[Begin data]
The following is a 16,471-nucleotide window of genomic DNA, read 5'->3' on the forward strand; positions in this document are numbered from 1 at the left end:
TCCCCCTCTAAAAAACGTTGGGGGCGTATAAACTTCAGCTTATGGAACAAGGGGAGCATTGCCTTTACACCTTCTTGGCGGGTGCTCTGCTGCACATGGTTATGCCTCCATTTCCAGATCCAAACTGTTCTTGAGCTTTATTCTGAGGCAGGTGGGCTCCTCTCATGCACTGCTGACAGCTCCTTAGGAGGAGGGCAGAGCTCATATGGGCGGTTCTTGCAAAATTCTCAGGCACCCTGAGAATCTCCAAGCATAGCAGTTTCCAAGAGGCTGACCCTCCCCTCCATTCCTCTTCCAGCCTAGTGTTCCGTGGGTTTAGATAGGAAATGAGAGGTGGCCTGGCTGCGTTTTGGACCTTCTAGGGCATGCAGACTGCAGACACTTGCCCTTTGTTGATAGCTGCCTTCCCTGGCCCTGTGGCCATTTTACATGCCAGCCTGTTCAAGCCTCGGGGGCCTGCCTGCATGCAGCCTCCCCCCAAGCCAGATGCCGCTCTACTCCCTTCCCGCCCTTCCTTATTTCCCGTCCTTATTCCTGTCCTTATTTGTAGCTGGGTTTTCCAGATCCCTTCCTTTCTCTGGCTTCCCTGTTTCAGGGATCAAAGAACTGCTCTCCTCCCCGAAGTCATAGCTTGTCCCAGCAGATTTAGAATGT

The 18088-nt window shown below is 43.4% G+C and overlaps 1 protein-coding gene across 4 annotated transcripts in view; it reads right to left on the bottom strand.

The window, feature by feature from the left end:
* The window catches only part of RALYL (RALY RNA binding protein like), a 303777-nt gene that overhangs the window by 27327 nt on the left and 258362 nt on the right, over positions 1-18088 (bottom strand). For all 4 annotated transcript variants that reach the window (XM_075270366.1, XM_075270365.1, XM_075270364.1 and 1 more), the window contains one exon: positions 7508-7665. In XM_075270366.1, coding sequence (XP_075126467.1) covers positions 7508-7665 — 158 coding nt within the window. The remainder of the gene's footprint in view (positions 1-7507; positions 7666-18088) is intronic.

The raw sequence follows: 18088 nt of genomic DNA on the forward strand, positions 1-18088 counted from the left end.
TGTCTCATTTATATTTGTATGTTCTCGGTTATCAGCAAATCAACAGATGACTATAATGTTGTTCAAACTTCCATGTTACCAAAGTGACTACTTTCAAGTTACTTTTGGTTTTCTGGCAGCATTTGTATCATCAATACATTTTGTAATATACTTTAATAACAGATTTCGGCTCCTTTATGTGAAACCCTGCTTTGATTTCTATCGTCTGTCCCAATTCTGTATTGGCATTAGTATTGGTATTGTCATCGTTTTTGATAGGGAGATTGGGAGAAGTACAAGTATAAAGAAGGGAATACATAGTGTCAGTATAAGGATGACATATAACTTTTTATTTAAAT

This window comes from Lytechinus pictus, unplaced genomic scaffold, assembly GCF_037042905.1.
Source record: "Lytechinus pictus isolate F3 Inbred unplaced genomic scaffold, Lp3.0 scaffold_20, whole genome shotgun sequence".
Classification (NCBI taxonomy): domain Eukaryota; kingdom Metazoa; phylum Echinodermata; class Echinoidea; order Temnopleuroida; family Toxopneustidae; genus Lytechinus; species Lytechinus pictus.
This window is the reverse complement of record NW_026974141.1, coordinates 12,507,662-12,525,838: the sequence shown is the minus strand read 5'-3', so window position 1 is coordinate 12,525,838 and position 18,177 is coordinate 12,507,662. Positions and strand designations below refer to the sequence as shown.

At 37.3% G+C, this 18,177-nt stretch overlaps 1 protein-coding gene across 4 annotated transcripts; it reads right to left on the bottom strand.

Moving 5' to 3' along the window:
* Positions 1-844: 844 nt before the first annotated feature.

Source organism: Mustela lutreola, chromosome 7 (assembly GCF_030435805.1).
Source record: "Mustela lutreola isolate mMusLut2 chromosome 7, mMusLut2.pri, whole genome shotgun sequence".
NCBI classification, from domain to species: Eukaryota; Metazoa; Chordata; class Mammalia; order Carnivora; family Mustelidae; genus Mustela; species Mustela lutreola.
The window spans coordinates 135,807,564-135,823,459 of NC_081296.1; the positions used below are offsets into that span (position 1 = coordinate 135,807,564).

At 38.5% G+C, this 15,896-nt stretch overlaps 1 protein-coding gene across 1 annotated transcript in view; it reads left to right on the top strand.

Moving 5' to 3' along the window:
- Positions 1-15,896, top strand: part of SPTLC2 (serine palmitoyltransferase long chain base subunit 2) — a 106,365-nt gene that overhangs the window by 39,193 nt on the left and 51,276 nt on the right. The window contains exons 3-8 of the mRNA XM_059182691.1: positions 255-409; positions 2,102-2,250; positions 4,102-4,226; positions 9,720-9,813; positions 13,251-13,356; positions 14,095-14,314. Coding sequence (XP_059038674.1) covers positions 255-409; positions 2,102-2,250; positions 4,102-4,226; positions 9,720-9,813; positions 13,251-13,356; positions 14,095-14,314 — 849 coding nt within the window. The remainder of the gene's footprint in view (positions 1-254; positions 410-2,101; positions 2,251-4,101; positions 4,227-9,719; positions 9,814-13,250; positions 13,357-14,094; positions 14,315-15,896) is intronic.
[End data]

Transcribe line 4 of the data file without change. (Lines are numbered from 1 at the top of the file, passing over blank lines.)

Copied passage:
The window, feature by feature from the left end: